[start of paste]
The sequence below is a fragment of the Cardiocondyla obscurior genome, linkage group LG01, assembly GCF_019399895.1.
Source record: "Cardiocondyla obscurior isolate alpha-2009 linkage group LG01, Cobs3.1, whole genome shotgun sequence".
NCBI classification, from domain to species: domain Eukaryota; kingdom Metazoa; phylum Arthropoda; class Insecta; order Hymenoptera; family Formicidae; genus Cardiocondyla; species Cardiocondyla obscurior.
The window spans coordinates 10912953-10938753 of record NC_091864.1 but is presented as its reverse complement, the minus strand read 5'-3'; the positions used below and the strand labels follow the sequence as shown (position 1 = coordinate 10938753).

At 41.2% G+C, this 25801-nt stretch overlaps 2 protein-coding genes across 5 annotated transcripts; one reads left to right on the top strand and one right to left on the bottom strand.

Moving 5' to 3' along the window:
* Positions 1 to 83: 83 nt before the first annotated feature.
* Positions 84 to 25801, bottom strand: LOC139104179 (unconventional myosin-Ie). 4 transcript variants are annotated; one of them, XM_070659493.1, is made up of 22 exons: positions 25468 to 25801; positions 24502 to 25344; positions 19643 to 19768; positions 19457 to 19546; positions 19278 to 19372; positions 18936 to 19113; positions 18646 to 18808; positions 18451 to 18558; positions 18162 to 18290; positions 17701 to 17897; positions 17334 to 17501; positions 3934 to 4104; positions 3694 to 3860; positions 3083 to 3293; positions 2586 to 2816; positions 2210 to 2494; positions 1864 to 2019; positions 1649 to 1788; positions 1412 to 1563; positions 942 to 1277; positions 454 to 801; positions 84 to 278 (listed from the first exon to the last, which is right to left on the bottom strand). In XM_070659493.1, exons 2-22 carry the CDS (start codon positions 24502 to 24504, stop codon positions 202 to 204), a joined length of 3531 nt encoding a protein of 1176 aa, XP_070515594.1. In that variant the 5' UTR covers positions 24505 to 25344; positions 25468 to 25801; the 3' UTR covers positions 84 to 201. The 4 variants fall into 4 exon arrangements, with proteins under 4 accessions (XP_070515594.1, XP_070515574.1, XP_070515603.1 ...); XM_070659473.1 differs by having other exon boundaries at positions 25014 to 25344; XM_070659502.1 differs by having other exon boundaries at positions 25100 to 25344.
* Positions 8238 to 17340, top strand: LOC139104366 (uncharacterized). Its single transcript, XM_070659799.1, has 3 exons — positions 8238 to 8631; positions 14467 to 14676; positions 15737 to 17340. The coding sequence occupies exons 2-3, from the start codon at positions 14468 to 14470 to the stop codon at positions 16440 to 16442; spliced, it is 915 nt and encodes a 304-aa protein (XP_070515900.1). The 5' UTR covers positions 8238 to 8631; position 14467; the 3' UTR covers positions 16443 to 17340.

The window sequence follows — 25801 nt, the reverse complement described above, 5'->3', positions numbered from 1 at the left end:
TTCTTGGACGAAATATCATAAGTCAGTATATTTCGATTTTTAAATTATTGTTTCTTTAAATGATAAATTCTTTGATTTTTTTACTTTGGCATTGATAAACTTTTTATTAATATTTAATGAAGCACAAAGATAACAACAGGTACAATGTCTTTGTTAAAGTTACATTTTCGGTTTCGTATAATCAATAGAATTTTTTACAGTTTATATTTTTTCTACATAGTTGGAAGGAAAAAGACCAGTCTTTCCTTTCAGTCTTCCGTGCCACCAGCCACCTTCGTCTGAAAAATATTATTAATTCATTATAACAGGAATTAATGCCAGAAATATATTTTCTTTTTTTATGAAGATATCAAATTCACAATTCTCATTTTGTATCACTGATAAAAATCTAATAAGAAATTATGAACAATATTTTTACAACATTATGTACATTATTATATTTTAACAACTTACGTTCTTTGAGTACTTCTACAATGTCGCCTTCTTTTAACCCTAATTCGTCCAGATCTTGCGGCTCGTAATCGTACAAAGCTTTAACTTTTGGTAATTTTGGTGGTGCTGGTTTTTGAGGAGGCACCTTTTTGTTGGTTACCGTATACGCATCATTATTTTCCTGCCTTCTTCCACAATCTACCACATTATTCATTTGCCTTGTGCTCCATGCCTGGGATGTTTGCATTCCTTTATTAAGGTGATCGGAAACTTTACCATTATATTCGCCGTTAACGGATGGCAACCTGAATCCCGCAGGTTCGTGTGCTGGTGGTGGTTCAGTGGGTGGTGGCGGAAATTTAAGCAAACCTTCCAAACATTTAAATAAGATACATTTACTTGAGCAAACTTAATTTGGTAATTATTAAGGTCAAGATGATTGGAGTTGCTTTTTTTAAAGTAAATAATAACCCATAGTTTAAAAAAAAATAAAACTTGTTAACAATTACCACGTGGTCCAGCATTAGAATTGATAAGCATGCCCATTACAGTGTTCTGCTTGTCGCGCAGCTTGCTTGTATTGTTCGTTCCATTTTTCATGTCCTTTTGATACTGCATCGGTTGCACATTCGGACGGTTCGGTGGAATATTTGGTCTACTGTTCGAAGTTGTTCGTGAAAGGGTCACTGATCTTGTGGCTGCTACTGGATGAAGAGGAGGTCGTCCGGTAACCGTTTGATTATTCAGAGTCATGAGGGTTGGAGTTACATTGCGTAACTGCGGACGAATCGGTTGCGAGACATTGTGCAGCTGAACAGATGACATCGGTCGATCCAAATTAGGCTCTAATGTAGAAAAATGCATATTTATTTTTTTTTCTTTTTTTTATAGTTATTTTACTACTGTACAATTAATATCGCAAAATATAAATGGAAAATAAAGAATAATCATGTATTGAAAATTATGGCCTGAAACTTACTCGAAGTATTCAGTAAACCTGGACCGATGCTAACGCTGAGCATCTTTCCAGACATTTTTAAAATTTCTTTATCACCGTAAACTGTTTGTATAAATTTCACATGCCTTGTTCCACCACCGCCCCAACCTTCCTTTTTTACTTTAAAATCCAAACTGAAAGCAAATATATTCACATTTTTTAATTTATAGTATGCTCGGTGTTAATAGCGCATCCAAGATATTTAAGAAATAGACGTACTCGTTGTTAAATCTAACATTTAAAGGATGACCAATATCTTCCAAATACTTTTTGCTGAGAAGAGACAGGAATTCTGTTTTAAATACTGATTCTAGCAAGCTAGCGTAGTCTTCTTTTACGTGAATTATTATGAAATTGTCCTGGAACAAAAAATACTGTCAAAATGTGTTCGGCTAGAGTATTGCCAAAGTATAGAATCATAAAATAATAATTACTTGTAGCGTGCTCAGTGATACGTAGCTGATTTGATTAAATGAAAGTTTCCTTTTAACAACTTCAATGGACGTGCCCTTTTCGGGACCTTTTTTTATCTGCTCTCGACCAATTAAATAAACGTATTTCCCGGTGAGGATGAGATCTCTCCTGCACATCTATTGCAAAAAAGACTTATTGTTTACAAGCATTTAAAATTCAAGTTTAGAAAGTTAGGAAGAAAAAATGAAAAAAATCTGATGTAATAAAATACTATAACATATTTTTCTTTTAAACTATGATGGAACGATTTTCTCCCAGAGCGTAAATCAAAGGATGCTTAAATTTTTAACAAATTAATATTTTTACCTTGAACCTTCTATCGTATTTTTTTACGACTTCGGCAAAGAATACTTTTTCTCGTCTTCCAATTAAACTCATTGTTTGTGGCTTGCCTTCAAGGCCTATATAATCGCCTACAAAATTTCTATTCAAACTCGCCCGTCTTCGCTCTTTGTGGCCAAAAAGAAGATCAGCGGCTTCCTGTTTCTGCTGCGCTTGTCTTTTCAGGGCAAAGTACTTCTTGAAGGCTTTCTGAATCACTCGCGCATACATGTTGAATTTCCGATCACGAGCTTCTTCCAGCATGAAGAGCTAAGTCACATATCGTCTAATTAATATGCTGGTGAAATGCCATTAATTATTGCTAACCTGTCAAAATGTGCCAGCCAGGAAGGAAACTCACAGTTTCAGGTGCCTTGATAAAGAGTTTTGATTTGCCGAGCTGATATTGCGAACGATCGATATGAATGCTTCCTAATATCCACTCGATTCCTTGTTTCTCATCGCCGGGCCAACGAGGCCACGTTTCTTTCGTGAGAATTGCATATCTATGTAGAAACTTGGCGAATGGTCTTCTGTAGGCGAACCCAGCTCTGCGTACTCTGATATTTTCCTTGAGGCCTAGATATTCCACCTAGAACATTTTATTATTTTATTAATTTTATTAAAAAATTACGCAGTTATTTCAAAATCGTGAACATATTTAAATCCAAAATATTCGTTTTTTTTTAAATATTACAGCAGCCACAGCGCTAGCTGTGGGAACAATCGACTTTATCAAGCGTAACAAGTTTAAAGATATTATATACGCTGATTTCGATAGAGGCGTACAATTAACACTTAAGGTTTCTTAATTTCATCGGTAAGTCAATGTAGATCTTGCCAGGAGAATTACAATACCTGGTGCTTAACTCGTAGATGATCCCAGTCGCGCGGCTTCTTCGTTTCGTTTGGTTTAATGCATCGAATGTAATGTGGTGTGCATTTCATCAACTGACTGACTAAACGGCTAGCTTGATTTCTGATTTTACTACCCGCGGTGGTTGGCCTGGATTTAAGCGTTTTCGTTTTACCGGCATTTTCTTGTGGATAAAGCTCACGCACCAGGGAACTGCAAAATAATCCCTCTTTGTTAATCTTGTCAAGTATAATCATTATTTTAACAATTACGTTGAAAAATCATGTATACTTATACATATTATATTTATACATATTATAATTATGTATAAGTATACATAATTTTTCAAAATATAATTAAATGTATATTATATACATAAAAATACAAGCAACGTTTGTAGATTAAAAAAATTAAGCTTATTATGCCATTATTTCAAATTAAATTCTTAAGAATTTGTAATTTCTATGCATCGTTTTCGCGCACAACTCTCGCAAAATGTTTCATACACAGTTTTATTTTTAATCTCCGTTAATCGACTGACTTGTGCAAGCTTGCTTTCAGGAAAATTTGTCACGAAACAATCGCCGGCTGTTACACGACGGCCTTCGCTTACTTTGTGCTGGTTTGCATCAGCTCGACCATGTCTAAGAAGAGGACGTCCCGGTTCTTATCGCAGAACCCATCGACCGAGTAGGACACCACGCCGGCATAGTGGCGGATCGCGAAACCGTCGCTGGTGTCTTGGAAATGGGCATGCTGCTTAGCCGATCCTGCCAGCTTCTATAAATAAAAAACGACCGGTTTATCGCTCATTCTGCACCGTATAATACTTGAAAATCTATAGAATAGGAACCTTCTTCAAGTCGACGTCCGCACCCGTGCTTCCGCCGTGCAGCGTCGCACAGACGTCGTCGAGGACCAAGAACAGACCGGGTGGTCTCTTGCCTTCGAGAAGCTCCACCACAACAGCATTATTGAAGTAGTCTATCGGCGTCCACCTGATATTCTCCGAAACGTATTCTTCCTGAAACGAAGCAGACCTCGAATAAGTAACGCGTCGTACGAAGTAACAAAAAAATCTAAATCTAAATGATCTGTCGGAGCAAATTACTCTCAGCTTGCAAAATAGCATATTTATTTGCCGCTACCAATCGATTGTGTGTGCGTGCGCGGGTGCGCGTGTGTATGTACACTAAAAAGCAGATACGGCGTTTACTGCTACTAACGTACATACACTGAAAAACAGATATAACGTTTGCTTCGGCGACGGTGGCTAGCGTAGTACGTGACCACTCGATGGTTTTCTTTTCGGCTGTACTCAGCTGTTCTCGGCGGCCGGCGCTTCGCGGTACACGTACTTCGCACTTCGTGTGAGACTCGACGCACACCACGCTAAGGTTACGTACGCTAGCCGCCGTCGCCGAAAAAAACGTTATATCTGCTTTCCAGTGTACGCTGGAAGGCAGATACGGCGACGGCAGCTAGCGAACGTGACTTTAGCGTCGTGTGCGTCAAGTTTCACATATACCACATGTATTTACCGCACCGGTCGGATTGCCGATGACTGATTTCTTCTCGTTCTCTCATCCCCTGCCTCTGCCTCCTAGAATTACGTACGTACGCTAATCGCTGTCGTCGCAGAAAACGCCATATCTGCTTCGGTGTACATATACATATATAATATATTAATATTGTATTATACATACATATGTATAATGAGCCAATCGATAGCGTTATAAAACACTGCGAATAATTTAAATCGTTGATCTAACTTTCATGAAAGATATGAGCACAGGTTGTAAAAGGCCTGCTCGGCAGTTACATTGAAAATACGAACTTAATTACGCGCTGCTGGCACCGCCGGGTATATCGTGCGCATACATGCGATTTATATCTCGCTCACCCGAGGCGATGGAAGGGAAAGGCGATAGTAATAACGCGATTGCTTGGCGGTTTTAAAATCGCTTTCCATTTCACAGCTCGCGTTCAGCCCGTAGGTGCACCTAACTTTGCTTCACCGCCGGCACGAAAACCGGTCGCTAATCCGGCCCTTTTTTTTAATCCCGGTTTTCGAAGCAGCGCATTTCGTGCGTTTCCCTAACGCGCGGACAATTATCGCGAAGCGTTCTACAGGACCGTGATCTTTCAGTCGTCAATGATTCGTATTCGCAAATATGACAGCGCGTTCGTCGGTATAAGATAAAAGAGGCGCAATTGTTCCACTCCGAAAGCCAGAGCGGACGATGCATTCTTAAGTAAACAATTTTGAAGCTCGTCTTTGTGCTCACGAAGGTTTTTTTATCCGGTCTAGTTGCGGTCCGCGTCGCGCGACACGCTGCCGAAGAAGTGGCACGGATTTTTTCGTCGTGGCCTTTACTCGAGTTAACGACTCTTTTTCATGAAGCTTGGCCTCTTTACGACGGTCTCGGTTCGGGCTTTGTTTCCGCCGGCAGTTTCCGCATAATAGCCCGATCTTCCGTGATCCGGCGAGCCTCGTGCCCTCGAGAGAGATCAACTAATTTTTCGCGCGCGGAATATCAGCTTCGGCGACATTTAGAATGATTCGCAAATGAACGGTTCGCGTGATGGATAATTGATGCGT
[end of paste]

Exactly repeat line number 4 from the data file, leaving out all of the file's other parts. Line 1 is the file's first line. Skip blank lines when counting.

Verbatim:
The window spans coordinates 10912953-10938753 of record NC_091864.1 but is presented as its reverse complement, the minus strand read 5'-3'; the positions used below and the strand labels follow the sequence as shown (position 1 = coordinate 10938753).